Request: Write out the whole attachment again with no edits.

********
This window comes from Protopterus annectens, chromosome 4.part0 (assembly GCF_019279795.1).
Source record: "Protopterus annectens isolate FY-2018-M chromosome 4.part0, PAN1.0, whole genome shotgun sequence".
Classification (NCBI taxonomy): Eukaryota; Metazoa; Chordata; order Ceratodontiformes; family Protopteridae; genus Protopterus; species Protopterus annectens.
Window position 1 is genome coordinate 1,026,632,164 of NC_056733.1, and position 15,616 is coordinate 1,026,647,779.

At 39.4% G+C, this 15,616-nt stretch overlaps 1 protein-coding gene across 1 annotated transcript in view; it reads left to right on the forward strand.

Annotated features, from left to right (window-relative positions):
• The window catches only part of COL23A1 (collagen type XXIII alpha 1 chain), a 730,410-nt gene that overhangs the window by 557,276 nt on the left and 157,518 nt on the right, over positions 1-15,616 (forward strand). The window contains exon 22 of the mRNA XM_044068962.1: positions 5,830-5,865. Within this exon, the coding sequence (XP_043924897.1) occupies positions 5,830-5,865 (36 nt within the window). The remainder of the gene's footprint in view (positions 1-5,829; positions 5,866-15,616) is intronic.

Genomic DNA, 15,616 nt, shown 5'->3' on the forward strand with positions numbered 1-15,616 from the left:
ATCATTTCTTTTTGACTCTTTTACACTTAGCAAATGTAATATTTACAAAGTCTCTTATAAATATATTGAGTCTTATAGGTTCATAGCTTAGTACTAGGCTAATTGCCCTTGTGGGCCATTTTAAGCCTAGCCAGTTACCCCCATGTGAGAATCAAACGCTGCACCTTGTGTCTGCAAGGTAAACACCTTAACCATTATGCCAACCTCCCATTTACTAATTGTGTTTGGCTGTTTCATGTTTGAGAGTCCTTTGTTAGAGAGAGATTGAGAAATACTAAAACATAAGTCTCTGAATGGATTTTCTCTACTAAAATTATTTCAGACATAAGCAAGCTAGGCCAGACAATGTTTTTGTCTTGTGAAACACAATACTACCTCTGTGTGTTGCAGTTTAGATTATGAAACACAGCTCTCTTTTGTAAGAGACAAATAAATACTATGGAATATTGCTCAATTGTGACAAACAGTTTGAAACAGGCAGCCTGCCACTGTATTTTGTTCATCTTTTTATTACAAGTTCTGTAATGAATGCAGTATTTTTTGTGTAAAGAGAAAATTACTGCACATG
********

This window comes from Protopterus annectens, chromosome 4.part0 (assembly GCF_019279795.1).
Source record: "Protopterus annectens isolate FY-2018-M chromosome 4.part0, PAN1.0, whole genome shotgun sequence".
Classification (NCBI taxonomy): Eukaryota; Metazoa; Chordata; order Ceratodontiformes; family Protopteridae; genus Protopterus; species Protopterus annectens.
Window position 1 is genome coordinate 1,026,632,164 of NC_056733.1, and position 15,616 is coordinate 1,026,647,779.

At 39.4% G+C, this 15,616-nt stretch overlaps 1 protein-coding gene across 1 annotated transcript in view; it reads left to right on the forward strand.

Annotated features, from left to right (window-relative positions):
• The window catches only part of COL23A1 (collagen type XXIII alpha 1 chain), a 730,410-nt gene that overhangs the window by 557,276 nt on the left and 157,518 nt on the right, over positions 1-15,616 (forward strand). The window contains exon 22 of the mRNA XM_044068962.1: positions 5,830-5,865. Within this exon, the coding sequence (XP_043924897.1) occupies positions 5,830-5,865 (36 nt within the window). The remainder of the gene's footprint in view (positions 1-5,829; positions 5,866-15,616) is intronic.

Genomic DNA, 15,616 nt, shown 5'->3' on the forward strand with positions numbered 1-15,616 from the left:
ATCATTTCTTTTTGACTCTTTTACACTTAGCAAATGTAATATTTACAAAGTCTCTTATAAATATATTGAGTCTTATAGGTTCATAGCTTAGTACTAGGCTAATTGCCCTTGTGGGCCATTTTAAGCCTAGCCAGTTACCCCCATGTGAGAATCAAACGCTGCACCTTGTGTCTGCAAGGTAAACACCTTAACCATTATGCCAACCTCCCATTTACTAATTGTGTTTGGCTGTTTCATGTTTGAGAGTCCTTTGTTAGAGAGAGATTGAGAAATACTAAAACATAAGTCTCTGAATGGATTTTCTCTACTAAAATTATTTCAGACATAAGCAAGCTAGGCCAGACAATGTTTTTGTCTTGTGAAACACAATACTACCTCTGTGTGTTGCAGTTTAGATTATGAAACACAGCTCTCTTTTGTAAGAGACAAATAAATACTATGGAATATTGCTCAATTGTGACAAACAGTTTGAAACAGGCAGCCTGCCACTGTATTTTGTTCATCTTTTTATTACAAGTTCTGTAATGAATGCAGTATTTTTTGTGTAAAGAGAAAATTACTGCACATG